– By Maria Andress –
Not for the faint of heart, Netflix’s “Outlaw King” starring Chris Pine might just be the best Scottish film on the scene as far as historical portrayal goes. This is a mature film—rated R for some nudity (mostly a sex scene that is easily skipped), some language, and the obvious gore of that period’s wars—but it is also a film very worth watching for its true story.
This film is by far one of the most historically accurate out there. Whereas the passionate but inaccurate “Braveheart” raises the status of William Wallace to that of a legendary hero, “Outlaw King” picks up just before Wallace is hung, drawn, quartered and displayed outside four cities in Scotland and follows historical annals much more closely. Obviously dialogue (including Bruce’s speech before the Battle of Loudoun Hill) has had some necessary liberties taken with it. Other details have been slightly consolidated.
For instance, Elizabeth de Burgh was indeed imprisoned (for eight years to be exact until around 1314) under solitary confinement, but it was actually the Bruce’s sister Mary and the Countess Isabella MacDuff that were kept in cages. The Battle of Loudoun Hill in 1304 and the Battle of Bannockburn in 1314 have been slightly combined in the film as Edward I died just after Loudoun Hill and it was Valence who was defeated at Loudoun while Edward II was roundly trumped and dragged from Bannockburn nearly a decade later.
At the same time, the Loudoun Hill odds were indeed 3,000 to 600 and by all accounts the Douglas did earn his fearsome title there. Among other things, the film also gives beautiful focus to the Bruce’s familial love and fidelity seen in his dedication to his first wife who died after bearing his daughter Marjorie and then finally his second wife Elizabeth de Burgh.
The film also neatly portrays the murder of John Comyn in a sanctuary and how that sacrilege affected the loyalty to Bruce which culminated in the Declaration of Arbroath and the Pope’s blessing. And history geeks can’t help but indulge in a moment of triumphant laughter when “Filmed on location entirely in Scotland (according to the borders of 1320)” rolls across the credits.
Overall, the film spans the years 1304-1314, and in that writer-director-producer David Mackenzie does a phenomenal job of tying in so many characters and timelines without losing the personal feuds, foibles, and main events that history and tradition have handed down.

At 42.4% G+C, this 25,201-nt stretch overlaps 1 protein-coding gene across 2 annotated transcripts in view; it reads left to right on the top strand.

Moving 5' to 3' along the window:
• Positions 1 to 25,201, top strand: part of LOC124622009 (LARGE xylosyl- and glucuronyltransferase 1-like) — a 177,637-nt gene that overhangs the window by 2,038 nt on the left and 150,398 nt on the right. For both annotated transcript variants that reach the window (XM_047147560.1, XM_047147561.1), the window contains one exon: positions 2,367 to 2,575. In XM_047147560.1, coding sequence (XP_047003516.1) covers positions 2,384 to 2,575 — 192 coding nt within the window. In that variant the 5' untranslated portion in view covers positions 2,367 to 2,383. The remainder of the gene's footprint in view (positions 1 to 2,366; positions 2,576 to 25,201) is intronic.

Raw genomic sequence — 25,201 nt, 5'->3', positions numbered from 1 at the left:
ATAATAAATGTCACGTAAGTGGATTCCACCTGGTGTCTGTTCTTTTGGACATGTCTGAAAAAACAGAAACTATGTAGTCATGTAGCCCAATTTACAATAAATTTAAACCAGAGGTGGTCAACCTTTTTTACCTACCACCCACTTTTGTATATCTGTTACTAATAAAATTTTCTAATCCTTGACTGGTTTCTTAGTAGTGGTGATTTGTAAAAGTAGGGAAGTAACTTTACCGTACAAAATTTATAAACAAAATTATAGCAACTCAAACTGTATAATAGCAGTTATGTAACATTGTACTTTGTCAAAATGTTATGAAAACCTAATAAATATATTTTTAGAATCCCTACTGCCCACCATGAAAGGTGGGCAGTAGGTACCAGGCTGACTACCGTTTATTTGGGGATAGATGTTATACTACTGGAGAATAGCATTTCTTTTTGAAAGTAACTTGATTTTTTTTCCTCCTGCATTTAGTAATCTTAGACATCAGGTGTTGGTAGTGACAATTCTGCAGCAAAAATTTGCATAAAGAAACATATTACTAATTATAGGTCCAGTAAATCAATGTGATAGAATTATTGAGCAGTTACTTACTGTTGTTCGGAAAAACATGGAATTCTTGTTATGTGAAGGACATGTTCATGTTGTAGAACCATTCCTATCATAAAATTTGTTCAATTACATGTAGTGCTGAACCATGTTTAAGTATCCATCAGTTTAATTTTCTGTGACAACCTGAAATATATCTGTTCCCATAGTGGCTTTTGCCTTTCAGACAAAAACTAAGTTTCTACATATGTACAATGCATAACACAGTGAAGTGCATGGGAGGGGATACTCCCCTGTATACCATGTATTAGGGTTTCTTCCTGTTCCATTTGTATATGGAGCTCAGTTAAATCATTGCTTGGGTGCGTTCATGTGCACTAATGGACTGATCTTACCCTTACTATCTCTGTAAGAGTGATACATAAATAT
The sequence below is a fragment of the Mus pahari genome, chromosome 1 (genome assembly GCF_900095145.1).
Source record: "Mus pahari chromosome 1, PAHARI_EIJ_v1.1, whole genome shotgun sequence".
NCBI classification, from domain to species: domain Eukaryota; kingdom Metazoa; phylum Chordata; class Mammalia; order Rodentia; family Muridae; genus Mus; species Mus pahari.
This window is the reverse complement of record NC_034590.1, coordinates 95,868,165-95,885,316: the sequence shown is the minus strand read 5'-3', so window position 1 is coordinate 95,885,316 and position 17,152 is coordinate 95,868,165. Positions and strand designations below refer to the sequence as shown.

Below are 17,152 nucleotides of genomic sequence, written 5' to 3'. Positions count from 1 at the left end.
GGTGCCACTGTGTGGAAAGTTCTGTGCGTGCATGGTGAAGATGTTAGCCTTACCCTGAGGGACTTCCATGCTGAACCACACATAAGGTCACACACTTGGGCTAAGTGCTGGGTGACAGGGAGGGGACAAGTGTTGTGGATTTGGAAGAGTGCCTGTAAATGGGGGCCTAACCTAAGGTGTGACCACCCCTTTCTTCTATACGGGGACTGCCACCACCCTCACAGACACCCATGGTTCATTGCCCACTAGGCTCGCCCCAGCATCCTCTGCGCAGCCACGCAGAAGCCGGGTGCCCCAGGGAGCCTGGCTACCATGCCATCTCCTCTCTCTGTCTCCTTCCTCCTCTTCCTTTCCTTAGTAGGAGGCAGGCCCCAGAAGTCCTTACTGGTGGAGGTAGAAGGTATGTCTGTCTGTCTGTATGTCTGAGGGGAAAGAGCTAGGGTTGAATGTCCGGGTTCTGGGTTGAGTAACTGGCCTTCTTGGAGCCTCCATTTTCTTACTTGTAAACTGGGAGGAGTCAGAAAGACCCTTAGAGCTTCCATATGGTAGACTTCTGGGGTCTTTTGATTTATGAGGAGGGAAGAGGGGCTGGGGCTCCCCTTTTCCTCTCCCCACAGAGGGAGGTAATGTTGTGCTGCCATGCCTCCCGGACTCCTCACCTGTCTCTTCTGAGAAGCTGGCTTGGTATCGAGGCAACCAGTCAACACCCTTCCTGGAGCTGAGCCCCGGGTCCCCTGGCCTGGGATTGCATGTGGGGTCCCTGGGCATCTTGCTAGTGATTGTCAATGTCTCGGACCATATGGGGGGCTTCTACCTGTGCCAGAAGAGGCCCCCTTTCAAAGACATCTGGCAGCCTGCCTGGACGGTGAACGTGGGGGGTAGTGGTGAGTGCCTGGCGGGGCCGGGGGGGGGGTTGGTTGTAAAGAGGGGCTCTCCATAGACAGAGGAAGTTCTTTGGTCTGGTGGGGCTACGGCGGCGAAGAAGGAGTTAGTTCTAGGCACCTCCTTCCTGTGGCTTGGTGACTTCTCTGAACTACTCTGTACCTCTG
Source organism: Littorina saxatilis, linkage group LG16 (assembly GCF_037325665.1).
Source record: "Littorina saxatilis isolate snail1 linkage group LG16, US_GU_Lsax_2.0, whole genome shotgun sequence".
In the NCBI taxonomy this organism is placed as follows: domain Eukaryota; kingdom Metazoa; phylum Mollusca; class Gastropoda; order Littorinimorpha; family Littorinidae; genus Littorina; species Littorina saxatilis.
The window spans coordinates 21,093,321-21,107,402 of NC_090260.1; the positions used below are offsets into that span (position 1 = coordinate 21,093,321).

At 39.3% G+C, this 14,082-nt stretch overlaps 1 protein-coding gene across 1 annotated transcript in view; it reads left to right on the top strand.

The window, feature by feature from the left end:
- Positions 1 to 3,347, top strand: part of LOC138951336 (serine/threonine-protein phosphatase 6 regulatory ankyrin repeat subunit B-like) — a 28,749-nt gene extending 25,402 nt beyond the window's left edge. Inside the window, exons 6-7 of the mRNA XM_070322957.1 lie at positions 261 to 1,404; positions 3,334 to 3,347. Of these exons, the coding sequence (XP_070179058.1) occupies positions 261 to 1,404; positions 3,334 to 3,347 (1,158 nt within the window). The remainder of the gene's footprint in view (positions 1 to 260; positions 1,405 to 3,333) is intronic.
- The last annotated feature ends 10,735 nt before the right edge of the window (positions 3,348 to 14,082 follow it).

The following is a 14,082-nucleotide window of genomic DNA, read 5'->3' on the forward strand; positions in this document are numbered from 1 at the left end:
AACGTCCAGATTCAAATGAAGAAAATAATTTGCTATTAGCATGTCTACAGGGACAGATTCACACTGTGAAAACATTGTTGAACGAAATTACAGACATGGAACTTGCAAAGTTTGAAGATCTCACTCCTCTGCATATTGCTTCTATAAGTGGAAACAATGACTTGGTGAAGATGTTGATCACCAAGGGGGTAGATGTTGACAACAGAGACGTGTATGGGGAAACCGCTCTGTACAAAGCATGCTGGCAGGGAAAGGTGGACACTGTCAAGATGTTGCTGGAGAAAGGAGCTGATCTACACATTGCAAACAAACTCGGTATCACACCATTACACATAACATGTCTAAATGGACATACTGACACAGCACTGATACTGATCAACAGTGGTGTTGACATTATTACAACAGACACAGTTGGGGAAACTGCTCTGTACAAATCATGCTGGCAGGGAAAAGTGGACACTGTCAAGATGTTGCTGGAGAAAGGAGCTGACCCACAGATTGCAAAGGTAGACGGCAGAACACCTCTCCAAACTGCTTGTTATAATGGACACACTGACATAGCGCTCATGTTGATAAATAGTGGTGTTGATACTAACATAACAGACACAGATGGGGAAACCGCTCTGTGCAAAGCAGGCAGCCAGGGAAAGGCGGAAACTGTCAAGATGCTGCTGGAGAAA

In fact, one of the main reasons I waited with anticipation and some trepidation for this film is because of personal family history and tradition. According to family heritage, my ancestors fought with Robert Bruce. However personal this reason may be, the fact is that this film delightfully did not glorify the time period of Robert “the Bruce” and instead showed the mud and the slog and the ordinary daily living aspects of 12th century Scotland.
Don’t get me wrong, we need all those King Arthur, Robin Hood, and William Wallace legends to thrive on as well. However, it’s much easier to put oneself in one’s predecessor’s shoes and actually comprehend what they lived through with the basics.
For those who don’t have ancestors who fought on those Scottish fields of glory (aka swampy, gory, but passionate battlefields where victory sometimes belonged to the Gaels), this film is a more substantial “day-in-the-life” view than the few other conscientiously made films on this period.
Another strength of the film is its compelling portrayal of women. The main woman in this film is Robert the Bruce’s wife Elizabeth de Burgh (played by Florence Pugh), and she is well worthy of the title Queen of Scotland. From a young girl in an arranged political marriage to a man still mourning the loss of his first wife, she works her way into not only his life but also Robert Bruce’s heart and the heart of his first daughter Marjorie. Treading a political world of pitched battles between men, Elizabeth voices her own opinions to Robert but also casts her lot with him and holds true.
Throughout the story she is at once Queen of Scotland, mother, fugitive, prisoner, ally, and unwavering wife. Despite solitary confinement, torture, and trickery, she refuses to abandon either Scotland or its king her husband. The ending scene of the film comes as a just moment of triumph for two people who in very different ways held fast as only a woman and only a man could to a vision they made their own.
Based on those things alone, it’s no surprise that history buffs are calling this film the new (historical) “Braveheart”. As a big fan of all things medieval, historical, and legendary, I certainly agree that it deserves that title.
About the Author
Maria Andress is a film production and acting alumna from JPCatholic (Class of ’17) who hails from the proud green and gold state of Wisconsin. She is currently working in film producing, and pursuing a career in period film production. She is also a travel enthusiast always on the lookout for a fascinating idea or historical tidbit that she can translate to story through the many mediums of art.